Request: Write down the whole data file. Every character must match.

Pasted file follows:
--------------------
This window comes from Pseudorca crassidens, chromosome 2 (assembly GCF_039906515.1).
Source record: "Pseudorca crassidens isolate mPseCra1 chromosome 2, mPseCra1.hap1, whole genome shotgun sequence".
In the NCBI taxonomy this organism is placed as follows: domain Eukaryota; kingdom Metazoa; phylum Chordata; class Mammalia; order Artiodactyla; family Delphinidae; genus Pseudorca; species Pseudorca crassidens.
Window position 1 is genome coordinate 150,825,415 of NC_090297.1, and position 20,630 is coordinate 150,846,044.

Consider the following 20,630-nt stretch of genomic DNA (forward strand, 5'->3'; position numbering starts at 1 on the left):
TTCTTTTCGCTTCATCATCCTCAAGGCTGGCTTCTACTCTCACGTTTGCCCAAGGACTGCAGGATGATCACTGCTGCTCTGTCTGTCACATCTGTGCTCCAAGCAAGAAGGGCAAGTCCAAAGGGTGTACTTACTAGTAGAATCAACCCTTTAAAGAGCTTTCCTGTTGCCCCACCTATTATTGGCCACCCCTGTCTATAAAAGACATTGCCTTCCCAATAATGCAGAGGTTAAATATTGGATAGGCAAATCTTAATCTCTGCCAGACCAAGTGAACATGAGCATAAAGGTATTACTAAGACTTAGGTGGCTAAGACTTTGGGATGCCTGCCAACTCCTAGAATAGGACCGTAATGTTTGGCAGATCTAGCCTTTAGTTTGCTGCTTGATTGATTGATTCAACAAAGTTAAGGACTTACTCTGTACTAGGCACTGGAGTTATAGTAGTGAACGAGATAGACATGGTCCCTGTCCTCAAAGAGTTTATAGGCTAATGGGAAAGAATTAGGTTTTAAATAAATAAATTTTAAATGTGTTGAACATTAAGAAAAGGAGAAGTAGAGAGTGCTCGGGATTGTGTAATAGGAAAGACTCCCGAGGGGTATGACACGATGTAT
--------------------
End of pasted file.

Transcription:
This window comes from Pseudorca crassidens, chromosome 2 (assembly GCF_039906515.1).
Source record: "Pseudorca crassidens isolate mPseCra1 chromosome 2, mPseCra1.hap1, whole genome shotgun sequence".
In the NCBI taxonomy this organism is placed as follows: domain Eukaryota; kingdom Metazoa; phylum Chordata; class Mammalia; order Artiodactyla; family Delphinidae; genus Pseudorca; species Pseudorca crassidens.
Window position 1 is genome coordinate 150,825,415 of NC_090297.1, and position 20,630 is coordinate 150,846,044.

Consider the following 20,630-nt stretch of genomic DNA (forward strand, 5'->3'; position numbering starts at 1 on the left):
TTCTTTTCGCTTCATCATCCTCAAGGCTGGCTTCTACTCTCACGTTTGCCCAAGGACTGCAGGATGATCACTGCTGCTCTGTCTGTCACATCTGTGCTCCAAGCAAGAAGGGCAAGTCCAAAGGGTGTACTTACTAGTAGAATCAACCCTTTAAAGAGCTTTCCTGTTGCCCCACCTATTATTGGCCACCCCTGTCTATAAAAGACATTGCCTTCCCAATAATGCAGAGGTTAAATATTGGATAGGCAAATCTTAATCTCTGCCAGACCAAGTGAACATGAGCATAAAGGTATTACTAAGACTTAGGTGGCTAAGACTTTGGGATGCCTGCCAACTCCTAGAATAGGACCGTAATGTTTGGCAGATCTAGCCTTTAGTTTGCTGCTTGATTGATTGATTCAACAAAGTTAAGGACTTACTCTGTACTAGGCACTGGAGTTATAGTAGTGAACGAGATAGACATGGTCCCTGTCCTCAAAGAGTTTATAGGCTAATGGGAAAGAATTAGGTTTTAAATAAATAAATTTTAAATGTGTTGAACATTAAGAAAAGGAGAAGTAGAGAGTGCTCGGGATTGTGTAATAGGAAAGACTCCCGAGGGGTATGACACGATGTAT